Why protests can be good for dictators
When you start to see more frequent protests in an authoritarian country, it means the regime is in trouble, right?
Not necessarily. Consider China, where the number of protests and “mass incidents” nationwide increased from about 10,000 in 1994 to roughly 180,000 in 2010 without much of a serious threat to the regime’s control.
In a recent paper for the Quarterly Journal of Political Science, Berkeley political scientist Peter Lorentzen argued that protests, as long as they are the right kind of protests, can actually be useful for authoritarian regimes.
Dictatorships, after all, generally lack institutions such as true opposition parties, independent media outlets and civil groups. In addition to representing the interests of citizens in democracies, these institutions also provide governments with information. Even the harshest dictatorships need to keep tabs on public opinion if they’re to remain in power, and that’s where protests can come in.
“Permitting protests of limited scale and scope can enable a regime to identify and deal with discontented communities before they turn to more extreme counter-regime activities or revolt,” Lorentzen wrote. “Protests, being costly, provide a clear division between groups whose grievances are tolerable and those with grievances severe enough to drive counter-regime challenges.”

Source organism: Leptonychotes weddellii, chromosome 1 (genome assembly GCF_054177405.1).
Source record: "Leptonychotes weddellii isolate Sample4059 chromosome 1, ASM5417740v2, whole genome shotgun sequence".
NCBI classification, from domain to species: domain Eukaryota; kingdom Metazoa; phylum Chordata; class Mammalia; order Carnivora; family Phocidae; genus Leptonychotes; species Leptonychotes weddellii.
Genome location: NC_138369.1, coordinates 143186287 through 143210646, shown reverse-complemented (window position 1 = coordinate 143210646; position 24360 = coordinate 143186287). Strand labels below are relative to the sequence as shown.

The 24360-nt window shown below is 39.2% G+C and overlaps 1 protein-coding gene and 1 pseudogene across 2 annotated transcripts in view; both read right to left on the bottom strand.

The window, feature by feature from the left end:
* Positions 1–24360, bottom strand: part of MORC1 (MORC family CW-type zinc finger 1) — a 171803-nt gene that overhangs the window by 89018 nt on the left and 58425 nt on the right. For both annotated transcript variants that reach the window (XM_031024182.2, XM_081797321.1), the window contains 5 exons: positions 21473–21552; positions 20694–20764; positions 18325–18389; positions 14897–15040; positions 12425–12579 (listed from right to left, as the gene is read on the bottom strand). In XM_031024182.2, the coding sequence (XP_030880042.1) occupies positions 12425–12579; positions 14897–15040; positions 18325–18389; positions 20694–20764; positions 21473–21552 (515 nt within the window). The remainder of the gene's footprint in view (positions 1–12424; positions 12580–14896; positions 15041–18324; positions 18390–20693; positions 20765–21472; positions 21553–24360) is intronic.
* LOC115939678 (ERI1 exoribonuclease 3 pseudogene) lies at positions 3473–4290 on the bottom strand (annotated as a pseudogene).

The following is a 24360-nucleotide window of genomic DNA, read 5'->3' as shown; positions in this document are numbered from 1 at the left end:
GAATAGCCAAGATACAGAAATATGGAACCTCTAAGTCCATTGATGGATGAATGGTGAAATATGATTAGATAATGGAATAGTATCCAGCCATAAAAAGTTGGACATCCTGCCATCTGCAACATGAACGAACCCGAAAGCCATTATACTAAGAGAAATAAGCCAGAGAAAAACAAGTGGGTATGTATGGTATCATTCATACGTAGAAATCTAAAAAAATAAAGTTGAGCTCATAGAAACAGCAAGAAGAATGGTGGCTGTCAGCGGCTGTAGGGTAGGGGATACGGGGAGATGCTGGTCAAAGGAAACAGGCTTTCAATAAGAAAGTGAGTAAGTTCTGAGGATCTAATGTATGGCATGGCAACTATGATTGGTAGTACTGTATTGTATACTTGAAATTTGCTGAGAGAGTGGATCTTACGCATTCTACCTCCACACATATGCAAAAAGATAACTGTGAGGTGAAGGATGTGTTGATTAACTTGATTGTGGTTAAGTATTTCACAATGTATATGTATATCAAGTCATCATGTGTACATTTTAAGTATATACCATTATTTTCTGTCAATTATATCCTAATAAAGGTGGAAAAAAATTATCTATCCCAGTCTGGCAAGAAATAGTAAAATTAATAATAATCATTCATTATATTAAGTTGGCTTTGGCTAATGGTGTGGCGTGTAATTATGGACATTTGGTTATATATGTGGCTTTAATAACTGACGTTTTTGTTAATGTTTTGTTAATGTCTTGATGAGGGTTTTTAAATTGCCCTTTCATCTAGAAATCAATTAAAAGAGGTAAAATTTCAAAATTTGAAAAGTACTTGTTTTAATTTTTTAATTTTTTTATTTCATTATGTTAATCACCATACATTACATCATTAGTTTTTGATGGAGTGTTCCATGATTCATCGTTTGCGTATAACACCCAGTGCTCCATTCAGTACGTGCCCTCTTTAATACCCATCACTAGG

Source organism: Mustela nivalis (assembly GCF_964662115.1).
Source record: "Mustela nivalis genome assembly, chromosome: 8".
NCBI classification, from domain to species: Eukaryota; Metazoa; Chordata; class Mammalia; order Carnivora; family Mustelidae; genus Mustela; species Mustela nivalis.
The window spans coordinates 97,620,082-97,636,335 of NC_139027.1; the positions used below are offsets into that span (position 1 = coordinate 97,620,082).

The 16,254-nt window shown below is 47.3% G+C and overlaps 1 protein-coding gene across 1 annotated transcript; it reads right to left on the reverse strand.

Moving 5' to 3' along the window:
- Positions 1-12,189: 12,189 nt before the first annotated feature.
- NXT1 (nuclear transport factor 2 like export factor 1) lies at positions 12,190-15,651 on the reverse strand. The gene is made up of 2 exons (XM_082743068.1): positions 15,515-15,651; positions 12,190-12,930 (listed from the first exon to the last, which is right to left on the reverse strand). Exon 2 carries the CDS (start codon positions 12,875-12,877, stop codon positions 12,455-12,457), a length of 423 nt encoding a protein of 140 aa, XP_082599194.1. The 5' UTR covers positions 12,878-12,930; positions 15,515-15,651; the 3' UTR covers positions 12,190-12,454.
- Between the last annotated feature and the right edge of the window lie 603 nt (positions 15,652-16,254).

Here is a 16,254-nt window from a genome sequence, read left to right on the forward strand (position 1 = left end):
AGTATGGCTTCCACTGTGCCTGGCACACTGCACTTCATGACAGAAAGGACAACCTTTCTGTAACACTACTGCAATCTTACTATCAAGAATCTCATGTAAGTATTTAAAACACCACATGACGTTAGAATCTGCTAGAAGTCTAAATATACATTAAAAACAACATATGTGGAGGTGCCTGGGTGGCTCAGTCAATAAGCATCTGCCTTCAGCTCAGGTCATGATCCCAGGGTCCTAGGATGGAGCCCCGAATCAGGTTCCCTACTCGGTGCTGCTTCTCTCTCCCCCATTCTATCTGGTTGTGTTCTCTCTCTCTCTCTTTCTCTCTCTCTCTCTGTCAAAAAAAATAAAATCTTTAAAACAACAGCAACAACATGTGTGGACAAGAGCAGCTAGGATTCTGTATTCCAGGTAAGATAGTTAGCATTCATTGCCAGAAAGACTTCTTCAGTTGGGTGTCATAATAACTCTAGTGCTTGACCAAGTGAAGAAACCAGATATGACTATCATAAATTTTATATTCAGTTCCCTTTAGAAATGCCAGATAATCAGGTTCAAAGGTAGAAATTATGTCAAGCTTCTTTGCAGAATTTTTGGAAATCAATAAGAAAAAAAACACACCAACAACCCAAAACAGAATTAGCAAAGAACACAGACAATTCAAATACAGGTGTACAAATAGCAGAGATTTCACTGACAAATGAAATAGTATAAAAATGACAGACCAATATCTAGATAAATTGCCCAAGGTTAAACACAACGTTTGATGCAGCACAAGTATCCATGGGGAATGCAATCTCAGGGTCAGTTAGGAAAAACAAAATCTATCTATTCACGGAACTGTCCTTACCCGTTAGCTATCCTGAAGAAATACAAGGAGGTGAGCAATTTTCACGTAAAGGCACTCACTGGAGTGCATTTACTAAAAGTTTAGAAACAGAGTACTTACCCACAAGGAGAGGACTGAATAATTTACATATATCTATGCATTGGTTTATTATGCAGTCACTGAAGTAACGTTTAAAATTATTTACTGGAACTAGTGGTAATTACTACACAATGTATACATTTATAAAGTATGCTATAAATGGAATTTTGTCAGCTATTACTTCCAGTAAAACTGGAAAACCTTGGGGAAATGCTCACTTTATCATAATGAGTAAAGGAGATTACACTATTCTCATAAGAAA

Naturally, only certain kinds of actions work this way – what the paper terms “loyalist” versus revolutionary protest. Loyalist protesters tend to focus on local, often economic concerns, rather than questioning the political status quo as a whole. A certain number of protests of this kind are actually a sign of health for authoritarian regimes, indicating that discontent is “neither so rare as to be irrelevant nor so widespread as to be unmanageable.”
The Chinese government in the years since 1989 may be the most notable example of this kind of system, but Lorentzen pointed to some other examples, including Hosni Mubarak’s Egypt, were labor protests “long took a loyalist form, with workers focusing on narrow economic issues while eschewing broader demands or attempts to coordinate across plants.” Obviously, this didn’t last forever, but 30 years is a pretty good run for an autocrat.
I wonder also whether there’s a geographic component here. Local protests, even violent ones, in towns far from media and political centers are relatively manageable. It’s when the crowds start gathering in Tiananmen or Tahrir that it gets real for a regime.
But with a number of countries in the news hovering somewhere between democracy and dictatorship, it’s a good reminder that just because people are in the streets, doesn’t mean the government is going down.
(Joshua Keating is a staff writer at Slate focusing on international news, social science and related topics. He was previously an editor at Foreign Policy magazine.)